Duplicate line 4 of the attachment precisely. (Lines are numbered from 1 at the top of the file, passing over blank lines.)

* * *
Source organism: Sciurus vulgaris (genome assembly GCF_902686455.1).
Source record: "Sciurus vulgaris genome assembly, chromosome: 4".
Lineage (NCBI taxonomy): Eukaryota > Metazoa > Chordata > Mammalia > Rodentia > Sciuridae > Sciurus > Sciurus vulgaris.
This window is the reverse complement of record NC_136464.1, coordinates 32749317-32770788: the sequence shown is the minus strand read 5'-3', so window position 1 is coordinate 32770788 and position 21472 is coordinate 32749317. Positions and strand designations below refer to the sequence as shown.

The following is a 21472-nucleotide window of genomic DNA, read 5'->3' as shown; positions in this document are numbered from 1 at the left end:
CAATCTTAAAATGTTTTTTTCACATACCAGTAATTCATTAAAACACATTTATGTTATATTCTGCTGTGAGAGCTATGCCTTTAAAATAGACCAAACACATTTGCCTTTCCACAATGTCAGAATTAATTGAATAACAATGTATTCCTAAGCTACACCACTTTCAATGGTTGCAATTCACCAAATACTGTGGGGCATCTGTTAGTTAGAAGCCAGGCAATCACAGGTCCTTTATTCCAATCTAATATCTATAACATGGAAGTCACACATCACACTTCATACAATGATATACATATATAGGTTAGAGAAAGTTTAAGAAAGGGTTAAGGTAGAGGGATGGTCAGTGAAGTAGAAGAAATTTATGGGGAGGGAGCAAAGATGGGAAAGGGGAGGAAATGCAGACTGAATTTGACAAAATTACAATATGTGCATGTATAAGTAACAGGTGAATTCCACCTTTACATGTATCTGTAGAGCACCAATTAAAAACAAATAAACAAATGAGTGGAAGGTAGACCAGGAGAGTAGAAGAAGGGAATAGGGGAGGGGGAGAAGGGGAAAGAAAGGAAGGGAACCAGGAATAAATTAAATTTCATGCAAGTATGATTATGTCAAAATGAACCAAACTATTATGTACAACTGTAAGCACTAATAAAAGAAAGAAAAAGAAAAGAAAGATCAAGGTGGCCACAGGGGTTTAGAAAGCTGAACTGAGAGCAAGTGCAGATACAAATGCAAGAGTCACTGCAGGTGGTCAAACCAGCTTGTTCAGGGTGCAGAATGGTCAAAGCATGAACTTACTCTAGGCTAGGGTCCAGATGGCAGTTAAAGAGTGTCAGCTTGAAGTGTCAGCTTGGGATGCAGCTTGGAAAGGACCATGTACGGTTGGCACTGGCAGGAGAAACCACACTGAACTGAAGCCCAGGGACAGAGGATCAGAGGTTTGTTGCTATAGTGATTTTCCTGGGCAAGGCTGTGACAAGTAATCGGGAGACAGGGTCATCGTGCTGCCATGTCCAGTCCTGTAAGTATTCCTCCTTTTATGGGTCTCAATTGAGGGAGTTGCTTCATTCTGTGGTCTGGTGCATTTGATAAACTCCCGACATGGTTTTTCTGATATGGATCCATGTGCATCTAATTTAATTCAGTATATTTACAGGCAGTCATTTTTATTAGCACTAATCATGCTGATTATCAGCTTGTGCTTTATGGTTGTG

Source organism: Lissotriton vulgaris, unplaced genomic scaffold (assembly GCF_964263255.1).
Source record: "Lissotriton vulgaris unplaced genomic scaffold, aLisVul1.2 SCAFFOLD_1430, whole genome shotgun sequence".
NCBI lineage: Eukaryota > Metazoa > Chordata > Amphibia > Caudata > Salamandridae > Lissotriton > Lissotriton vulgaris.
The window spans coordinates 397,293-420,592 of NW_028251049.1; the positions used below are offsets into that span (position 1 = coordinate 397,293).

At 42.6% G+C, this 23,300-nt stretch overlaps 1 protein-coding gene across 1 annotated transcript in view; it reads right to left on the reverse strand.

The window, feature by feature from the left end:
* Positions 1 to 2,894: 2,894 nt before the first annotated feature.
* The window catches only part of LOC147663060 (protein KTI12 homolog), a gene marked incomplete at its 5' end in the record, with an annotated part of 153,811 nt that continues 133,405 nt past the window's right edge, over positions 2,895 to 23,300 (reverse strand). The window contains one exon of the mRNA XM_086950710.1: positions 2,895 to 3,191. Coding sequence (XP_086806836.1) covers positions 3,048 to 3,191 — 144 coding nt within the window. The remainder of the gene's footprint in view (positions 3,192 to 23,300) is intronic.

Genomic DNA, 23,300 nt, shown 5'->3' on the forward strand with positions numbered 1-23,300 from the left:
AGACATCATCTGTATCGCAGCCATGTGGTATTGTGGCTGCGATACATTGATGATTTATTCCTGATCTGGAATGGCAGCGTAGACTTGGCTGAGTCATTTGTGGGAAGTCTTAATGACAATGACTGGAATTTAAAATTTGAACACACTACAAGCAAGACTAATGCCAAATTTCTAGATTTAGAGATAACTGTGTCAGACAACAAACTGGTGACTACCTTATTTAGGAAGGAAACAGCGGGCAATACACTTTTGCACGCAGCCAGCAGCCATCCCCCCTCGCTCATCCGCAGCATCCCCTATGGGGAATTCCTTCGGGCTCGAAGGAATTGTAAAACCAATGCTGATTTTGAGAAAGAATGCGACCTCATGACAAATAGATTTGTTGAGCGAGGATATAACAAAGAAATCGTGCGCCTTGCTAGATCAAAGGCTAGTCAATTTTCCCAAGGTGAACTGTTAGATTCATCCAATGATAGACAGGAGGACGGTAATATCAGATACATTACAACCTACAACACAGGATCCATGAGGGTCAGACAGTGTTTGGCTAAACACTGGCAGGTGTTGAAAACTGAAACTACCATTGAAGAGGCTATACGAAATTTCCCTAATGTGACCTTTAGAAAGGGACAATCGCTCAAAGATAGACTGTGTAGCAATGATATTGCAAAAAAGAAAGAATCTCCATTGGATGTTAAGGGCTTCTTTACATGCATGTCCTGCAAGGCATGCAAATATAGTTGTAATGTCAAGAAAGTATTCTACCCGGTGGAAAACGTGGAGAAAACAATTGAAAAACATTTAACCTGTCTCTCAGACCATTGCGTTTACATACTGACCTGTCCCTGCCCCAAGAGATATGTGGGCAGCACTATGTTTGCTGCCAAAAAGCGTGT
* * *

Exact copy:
This window is the reverse complement of record NC_136464.1, coordinates 32749317-32770788: the sequence shown is the minus strand read 5'-3', so window position 1 is coordinate 32770788 and position 21472 is coordinate 32749317. Positions and strand designations below refer to the sequence as shown.